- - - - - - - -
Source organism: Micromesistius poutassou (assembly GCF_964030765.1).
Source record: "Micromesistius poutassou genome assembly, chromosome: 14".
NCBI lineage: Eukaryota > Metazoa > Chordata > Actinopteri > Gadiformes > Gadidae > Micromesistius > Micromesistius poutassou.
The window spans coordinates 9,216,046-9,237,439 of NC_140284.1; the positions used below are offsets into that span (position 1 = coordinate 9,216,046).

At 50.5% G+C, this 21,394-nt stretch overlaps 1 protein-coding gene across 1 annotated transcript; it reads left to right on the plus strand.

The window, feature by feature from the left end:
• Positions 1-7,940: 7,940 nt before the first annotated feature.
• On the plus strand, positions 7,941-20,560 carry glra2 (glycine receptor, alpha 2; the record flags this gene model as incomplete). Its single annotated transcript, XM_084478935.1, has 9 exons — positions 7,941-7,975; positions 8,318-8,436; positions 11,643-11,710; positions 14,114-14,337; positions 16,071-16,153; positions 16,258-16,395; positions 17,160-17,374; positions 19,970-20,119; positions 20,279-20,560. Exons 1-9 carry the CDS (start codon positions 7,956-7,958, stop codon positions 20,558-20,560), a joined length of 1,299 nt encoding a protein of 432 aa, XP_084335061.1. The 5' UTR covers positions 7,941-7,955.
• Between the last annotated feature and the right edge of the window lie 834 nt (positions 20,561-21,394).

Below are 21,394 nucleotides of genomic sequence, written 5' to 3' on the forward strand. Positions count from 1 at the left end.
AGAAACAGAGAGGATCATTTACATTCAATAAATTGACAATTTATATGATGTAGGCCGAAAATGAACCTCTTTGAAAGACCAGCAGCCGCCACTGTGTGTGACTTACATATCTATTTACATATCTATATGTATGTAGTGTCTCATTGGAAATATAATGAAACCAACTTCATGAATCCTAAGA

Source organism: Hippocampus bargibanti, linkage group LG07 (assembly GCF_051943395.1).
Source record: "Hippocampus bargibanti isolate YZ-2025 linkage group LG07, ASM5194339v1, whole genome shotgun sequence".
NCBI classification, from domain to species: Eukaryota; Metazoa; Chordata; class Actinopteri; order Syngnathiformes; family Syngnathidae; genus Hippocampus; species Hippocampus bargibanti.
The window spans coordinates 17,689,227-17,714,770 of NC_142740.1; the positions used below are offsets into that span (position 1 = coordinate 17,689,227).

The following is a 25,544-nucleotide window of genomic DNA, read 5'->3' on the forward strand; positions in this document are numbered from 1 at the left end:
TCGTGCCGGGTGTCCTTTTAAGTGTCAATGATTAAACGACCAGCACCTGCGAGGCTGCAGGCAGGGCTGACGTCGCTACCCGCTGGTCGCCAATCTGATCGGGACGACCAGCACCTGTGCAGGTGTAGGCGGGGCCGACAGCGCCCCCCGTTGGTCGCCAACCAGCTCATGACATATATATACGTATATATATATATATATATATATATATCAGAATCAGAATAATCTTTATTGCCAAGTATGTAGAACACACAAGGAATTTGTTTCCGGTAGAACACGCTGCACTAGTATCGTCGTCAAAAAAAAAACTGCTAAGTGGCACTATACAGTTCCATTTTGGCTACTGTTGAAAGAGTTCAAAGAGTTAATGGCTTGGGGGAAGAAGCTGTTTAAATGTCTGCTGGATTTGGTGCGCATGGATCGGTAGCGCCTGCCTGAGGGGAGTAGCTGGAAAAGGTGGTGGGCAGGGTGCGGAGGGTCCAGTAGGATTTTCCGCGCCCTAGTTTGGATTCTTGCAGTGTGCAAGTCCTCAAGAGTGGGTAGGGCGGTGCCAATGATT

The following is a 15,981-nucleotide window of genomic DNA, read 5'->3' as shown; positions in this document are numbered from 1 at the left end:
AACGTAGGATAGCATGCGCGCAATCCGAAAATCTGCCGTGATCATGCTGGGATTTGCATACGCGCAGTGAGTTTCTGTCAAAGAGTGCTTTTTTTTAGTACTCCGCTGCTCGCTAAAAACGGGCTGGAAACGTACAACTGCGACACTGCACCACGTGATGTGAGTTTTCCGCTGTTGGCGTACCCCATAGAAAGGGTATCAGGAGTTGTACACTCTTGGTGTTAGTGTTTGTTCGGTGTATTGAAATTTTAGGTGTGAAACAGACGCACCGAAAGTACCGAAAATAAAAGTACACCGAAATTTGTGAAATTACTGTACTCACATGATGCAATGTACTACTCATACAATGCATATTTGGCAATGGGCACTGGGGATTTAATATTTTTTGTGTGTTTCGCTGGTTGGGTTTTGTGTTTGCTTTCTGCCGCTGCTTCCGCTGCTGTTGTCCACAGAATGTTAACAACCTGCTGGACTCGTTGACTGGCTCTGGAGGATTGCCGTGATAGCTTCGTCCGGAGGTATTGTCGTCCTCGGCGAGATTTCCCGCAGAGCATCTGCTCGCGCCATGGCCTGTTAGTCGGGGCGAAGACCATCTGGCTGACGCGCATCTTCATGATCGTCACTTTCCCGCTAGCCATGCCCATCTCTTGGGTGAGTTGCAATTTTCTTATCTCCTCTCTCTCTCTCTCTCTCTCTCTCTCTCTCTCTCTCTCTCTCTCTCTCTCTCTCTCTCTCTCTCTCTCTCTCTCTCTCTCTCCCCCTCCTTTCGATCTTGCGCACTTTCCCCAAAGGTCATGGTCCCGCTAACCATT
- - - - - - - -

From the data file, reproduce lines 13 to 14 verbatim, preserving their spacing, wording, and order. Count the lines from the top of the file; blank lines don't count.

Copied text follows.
Source record: "Hippocampus bargibanti isolate YZ-2025 linkage group LG07, ASM5194339v1, whole genome shotgun sequence".
NCBI classification, from domain to species: Eukaryota; Metazoa; Chordata; class Actinopteri; order Syngnathiformes; family Syngnathidae; genus Hippocampus; species Hippocampus bargibanti.